World Language High Frequency Vocabulary For Student High Use

If world language teachers teach their students high-frequency (or high-use)  words, then the students will be able to communicate sooner and better.  There are lists of  the 100 most common words for any language and teachers can check what vocabulary they teach against this list. They might even look at the bigger 1,000 most common words. If the vocablary does not appear on the list, then probably it is not  worth teaching since the word has such a low level of use. Often thematic units in a textbook present vocabulary that is not high-frequency. For example, students may never use the word “chalk”  or “chalkboard” outside of the classroom but they certain will use words like class vocabulary such as “table” ,  “chair”, and  “wall”.  All of these words are used in many other settings such as “home”, “restaurant”, and  “buildings”.   When world language teachers teach high-frequency words, the students learn words that they would normally use in a conversation.  These high-frequency words are repeated often in normal conversations.

So far in my first Spanish unit, I have covered 35 of the top 100 words. I am replanning my second unit to incoporate more of the top 100 and some of the top 200 words so that my students can communicate in the world language with essential words. I want students to spend their time in learning critical vocabulary.

How high-frequency are the world language vocabulary you teach?

At http://bit.ly/tpthtuttle,  I have  5 any language  picture speaking activities and 25+ ready-to-use Spanish structured speaking activities (including 5 Can-Do ones) for beginning students; and numerous students-as-investigators cultural activities(modern language culture).   At  http://bit.ly/tsmash, I have two ebooks, Modern Language Proficiency: Can-Do Strategies and 90 Mobile Learning Modern Language Activities (mainly speaking and culture).At http://bit.ly/tuttlebks, I have a book,  Improving Foreign Language Speaking Through Formative Assessment.

 

World Language Fantastic 40 Minutes: From Translation to Communication

Students are in a world  language class for forty minutes five times a week or  40 minutes x 5 days = 200 minutes; 200 minutes/ 60 minutes in an hour  = 3.33 hours a school week.  These fantastic forty minutes are the only time that the world  language students can listen to their teachers speak the target language and react to the teachers and the only time the students can communicate in the target language and have other students react. During a five day school week of 120 hours (5 day x 24 hours), the students spend only 2.75% of their time in world language class. That extremely small number means that world language teachers have to maximize communication time in the classroom.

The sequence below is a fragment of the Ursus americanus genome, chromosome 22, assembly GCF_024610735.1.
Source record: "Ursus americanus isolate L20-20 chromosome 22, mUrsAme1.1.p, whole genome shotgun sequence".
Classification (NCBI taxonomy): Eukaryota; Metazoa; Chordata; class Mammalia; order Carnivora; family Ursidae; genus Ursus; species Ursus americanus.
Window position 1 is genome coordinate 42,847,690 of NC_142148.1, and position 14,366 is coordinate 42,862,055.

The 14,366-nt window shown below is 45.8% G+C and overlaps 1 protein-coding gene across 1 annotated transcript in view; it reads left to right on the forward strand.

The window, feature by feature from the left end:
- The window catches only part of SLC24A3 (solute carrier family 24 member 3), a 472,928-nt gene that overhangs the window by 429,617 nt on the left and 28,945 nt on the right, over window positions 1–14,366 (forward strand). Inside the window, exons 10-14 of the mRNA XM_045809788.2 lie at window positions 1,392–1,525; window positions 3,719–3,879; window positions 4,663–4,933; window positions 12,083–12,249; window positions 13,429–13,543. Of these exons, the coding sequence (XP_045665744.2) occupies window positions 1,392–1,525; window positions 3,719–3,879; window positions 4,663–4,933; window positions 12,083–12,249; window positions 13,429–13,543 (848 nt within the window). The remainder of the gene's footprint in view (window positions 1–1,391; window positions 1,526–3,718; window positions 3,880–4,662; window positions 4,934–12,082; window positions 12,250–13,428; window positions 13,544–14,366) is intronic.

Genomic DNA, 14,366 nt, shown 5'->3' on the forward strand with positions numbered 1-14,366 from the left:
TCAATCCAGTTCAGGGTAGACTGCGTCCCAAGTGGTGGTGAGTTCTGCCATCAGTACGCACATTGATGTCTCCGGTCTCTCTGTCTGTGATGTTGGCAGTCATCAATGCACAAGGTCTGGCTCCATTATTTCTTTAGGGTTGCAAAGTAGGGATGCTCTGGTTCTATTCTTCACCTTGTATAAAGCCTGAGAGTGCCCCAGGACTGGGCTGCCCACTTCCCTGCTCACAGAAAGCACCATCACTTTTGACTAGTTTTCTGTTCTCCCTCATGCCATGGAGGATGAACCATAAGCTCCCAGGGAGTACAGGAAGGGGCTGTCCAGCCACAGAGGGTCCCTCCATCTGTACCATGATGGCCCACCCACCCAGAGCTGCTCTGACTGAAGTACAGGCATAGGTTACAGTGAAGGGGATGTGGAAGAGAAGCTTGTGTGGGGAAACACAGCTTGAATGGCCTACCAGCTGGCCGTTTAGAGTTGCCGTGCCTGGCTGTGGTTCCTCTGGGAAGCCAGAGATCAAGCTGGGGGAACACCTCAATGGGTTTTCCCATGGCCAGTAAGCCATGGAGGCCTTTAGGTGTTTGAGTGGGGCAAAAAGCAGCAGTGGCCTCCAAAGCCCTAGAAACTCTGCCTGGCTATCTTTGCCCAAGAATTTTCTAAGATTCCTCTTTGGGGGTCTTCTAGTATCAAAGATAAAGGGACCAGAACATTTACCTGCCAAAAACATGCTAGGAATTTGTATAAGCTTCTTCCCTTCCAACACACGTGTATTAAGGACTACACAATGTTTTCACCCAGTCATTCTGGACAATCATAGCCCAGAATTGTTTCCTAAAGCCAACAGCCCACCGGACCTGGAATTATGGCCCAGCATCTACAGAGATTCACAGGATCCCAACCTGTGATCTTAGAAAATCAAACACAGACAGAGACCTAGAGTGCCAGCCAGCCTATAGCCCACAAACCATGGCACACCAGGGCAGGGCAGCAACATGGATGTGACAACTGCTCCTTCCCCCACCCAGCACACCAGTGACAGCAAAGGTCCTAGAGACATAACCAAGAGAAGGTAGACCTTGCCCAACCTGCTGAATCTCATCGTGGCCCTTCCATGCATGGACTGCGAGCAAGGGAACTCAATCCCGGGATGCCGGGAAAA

How much target language do your students hear during the Fantastic 40?  How much target language do your students speak during the Fantastic 40?  Could someone mistake your modern language class for an English class due to the large amount of English being spoken?

When world language teachers move from translation activities to communication activities, they move closer to the language goal of producing students who can communicate. Instead of having students play a translation game (one students holds up a card with English on one side and Spanish on the other while the partner says the Spanish for the English),  students can say basic sentences. For colors, the students can say the colors of the objects in the class such as “The door is brown.” or they can change it into a question activity such as “The door is brown, right?” or “Is the door brown?”  The teacher provides the sentence structure and then the students create the sentences that their partner answers/responds to. The students use the colors to describe or ask about their class; they communicate basic information. They use the colors for communication instead of for translation games.

How much world language do you use during the Fantastic 40 in you class?  How much do the students use? Do they use words for communication instead of translation?

At http://bit.ly/tpthtuttle,  I have  5 any language  picture speaking activities; 25+ ready-to-use Spanish structured speaking activities (including 5 Can-Do ones) for beginning students; and numerous Spanish students-as-investigators cultural activities.

At  http://bit.ly/tsmash, I have two ebooks, Modern Language Proficiency: Can-Do Strategies and 90 Mobile Learning Modern Language Activities (mainly speaking and culture).,

At http://bit.ly/tuttlebks, I have the book,  Improving Foreign Language Speaking Through Formative Assessment.

 

Increase Modern Language Learning Time: Move beyond Translation

Translation. Teachers may spend class time in having students “learn” vocabulary by doing translation activities such as saying flashcards in pairs, running up to the board to write the modern language word for the said English word, playing flyswatter to say the modern language word for an English word card before the other students in their group, etc. Often these games take ten minutes or more.